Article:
Cora Ginsburg LLC

Sold Archive: Antique Textiles

Embroidered miniature of Charles I
English, ca. 1650-70
121 x 90 in. (307.3 x 228.6 cm)
This exquisitely embroidered cabinet miniature of Charles I may have been one of these treasured objects of private devotion, a sign of the original owner's loyalty to the monarchy. Against a background of green satin, the embroiderer—no doubt a professional—worked the image of the king using a variety of minute split, running, and satin stitches, expertly differentiating the textures of Charles's swirling hair (with his distinctive lovelock over the left shoulder), lace-trimmed falling collar, blue silk ribbon bearing the medallion of the Order of the Garter, and doublet with slashed sleeves revealing his white linen shirt beneath. The figure was created separately and later applied to the satin base, with padding below the face to add contour and dimensionality. Most skillful of all is the representation of the king's melancholy blue eyes, the heavy drooping lids augmenting the image's pathos and thus its reliquary potential, in a period when images of Charles as the "Man of Sorrows" circulated widely and played up the tragedy of his regicide. In its realistic rendering of flesh, hair, and textiles, the portrait recalls the painterly style of opus anglicanum embroidery, perfected in England in the twelfth century, and parallels the sophisticated naturalism of works by Flemish and Dutch artists in fashion at Charles's court.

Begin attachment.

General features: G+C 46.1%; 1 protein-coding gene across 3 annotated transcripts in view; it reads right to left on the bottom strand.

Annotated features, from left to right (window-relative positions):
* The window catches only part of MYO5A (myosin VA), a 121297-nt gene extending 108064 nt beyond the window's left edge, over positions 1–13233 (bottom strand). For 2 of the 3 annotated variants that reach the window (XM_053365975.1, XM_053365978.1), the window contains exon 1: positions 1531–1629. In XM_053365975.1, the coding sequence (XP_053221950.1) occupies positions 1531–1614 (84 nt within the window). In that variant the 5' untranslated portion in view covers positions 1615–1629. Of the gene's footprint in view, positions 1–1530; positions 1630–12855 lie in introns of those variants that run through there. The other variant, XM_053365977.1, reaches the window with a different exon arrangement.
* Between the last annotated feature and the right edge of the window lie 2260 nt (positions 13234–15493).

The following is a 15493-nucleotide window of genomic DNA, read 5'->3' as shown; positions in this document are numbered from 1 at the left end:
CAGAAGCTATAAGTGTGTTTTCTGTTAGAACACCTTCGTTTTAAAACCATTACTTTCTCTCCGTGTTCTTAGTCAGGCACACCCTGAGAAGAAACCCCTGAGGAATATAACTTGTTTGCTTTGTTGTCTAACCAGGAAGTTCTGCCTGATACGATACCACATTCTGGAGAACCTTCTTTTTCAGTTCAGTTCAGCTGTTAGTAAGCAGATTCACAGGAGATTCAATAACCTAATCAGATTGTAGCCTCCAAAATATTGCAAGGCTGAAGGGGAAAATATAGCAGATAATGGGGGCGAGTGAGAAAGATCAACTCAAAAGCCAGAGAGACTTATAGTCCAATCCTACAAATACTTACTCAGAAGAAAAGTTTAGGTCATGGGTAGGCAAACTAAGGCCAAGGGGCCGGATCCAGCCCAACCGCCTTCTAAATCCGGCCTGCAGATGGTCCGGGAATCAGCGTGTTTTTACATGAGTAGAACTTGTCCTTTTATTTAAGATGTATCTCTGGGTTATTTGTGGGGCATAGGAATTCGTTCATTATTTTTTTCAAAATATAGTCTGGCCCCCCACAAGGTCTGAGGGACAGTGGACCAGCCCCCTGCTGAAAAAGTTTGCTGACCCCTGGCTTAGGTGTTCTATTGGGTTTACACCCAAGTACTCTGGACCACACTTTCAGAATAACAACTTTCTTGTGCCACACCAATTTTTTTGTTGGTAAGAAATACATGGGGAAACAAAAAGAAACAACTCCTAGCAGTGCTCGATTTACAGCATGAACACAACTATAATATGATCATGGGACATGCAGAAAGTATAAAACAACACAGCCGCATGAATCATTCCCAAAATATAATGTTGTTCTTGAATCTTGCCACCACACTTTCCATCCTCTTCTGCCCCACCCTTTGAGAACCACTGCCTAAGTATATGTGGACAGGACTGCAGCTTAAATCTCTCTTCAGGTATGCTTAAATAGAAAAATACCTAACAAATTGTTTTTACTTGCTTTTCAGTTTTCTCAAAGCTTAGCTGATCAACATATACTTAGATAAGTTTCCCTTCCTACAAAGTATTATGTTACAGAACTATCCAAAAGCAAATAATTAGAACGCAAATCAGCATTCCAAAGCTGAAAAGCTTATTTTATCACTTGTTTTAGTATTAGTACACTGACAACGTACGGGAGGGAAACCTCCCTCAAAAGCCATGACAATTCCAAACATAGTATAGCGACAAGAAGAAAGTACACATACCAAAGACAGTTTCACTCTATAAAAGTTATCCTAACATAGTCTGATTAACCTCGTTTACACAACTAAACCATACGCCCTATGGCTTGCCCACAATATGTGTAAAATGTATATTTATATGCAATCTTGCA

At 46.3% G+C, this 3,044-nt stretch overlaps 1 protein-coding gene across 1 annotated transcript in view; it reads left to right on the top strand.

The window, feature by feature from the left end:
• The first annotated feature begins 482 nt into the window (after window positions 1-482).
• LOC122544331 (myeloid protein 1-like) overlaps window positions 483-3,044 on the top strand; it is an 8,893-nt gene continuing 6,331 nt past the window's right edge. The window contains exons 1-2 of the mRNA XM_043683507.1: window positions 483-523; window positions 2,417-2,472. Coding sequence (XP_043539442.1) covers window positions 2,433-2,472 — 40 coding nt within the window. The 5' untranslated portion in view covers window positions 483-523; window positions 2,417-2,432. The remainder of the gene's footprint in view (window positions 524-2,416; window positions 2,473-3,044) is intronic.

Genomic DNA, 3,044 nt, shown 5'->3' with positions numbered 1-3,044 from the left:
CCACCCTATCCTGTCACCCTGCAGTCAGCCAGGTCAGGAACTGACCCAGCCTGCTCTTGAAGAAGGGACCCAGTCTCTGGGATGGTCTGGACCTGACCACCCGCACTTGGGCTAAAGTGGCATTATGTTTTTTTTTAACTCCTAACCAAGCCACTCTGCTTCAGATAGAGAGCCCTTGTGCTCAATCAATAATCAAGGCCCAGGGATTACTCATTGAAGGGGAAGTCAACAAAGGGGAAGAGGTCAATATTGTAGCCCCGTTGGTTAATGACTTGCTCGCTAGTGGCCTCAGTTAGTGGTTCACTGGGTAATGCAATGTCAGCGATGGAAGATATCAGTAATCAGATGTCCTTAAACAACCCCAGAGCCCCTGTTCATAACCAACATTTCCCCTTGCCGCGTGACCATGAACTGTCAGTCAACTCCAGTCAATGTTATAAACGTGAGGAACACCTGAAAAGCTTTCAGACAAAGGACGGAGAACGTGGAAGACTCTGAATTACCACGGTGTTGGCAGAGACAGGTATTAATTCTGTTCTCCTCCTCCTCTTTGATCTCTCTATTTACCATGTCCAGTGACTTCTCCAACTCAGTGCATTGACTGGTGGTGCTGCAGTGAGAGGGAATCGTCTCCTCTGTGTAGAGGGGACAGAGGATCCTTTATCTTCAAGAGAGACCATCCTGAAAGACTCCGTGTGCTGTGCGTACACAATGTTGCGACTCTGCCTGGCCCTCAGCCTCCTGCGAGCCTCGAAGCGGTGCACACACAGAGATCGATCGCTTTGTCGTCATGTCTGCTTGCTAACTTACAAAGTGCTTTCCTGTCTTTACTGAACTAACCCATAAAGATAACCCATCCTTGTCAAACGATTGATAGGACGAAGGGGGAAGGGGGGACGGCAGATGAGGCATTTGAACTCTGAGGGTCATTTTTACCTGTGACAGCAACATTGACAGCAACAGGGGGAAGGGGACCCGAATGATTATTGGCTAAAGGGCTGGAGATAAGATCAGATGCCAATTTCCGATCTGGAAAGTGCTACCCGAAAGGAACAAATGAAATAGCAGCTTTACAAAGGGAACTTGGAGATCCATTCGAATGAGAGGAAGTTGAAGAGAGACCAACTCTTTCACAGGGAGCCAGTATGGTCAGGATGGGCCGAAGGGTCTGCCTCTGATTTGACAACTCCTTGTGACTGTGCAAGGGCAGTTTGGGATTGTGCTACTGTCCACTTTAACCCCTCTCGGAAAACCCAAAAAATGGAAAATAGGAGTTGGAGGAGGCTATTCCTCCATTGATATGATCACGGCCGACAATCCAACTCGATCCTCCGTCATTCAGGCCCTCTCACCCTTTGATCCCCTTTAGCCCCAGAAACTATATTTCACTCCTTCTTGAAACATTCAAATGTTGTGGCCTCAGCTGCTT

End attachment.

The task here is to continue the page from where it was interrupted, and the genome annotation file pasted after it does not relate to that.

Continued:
The ultimate source for this image, and other similar embroidered miniatures, is an engraving after Wenceslaus Hollar that appeared as the frontispiece of the Reliquiae Sacrae Carolinae (1651), a book containing monarchist writings and a new edition of the popular Eikon Basilike, the supposed spiritual autobiography of the late king. Hollar's original etching (printed in 1641) excised the figures of the king and his wife, Henrietta Maria, from an engraving in turn copied from an original 1632 double portrait in oil by Anthony Van Dyck. Hollar placed the monarchs within blank cartouches, and updated the style of the king's lace collar (from needle lace to more delicate Flemish bobbin lace), rendered with dexterous fidelity in the miniature.

Provenance: Henry Willett (1823-1905), a founder of the Brighton Museum; by descent.

For more information, see the Cora Ginsburg 2017 catalogue.
Copyright © 2020 Cora Ginsburg LLC. All rights reserved.